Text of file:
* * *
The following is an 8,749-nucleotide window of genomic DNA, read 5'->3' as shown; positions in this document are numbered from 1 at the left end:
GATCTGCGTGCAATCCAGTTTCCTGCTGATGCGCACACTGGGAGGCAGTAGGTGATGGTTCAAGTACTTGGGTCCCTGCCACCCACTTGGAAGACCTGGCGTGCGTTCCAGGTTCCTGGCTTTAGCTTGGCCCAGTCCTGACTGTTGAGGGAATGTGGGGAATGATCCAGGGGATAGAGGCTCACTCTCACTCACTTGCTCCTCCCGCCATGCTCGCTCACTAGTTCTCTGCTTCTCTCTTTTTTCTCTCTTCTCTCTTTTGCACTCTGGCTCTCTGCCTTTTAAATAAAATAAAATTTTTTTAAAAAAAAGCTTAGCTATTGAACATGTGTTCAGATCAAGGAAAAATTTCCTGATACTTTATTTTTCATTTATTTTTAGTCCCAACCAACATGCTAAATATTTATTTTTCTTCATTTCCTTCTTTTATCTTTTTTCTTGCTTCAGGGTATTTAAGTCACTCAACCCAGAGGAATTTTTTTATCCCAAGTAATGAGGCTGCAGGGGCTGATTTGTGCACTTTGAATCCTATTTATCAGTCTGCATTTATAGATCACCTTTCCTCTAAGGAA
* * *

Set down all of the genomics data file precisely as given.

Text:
The following is an 8,749-nucleotide window of genomic DNA, read 5'->3' as shown; positions in this document are numbered from 1 at the left end:
GATCTGCGTGCAATCCAGTTTCCTGCTGATGCGCACACTGGGAGGCAGTAGGTGATGGTTCAAGTACTTGGGTCCCTGCCACCCACTTGGAAGACCTGGCGTGCGTTCCAGGTTCCTGGCTTTAGCTTGGCCCAGTCCTGACTGTTGAGGGAATGTGGGGAATGATCCAGGGGATAGAGGCTCACTCTCACTCACTTGCTCCTCCCGCCATGCTCGCTCACTAGTTCTCTGCTTCTCTCTTTTTTCTCTCTTCTCTCTTTTGCACTCTGGCTCTCTGCCTTTTAAATAAAATAAAATTTTTTTAAAAAAAAGCTTAGCTATTGAACATGTGTTCAGATCAAGGAAAAATTTCCTGATACTTTATTTTTCATTTATTTTTAGTCCCAACCAACATGCTAAATATTTATTTTTCTTCATTTCCTTCTTTTATCTTTTTTCTTGCTTCAGGGTATTTAAGTCACTCAACCCAGAGGAATTTTTTTATCCCAAGTAATGAGGCTGCAGGGGCTGATTTGTGCACTTTGAATCCTATTTATCAGTCTGCATTTATAGATCACCTTTCCTCTAAGGAA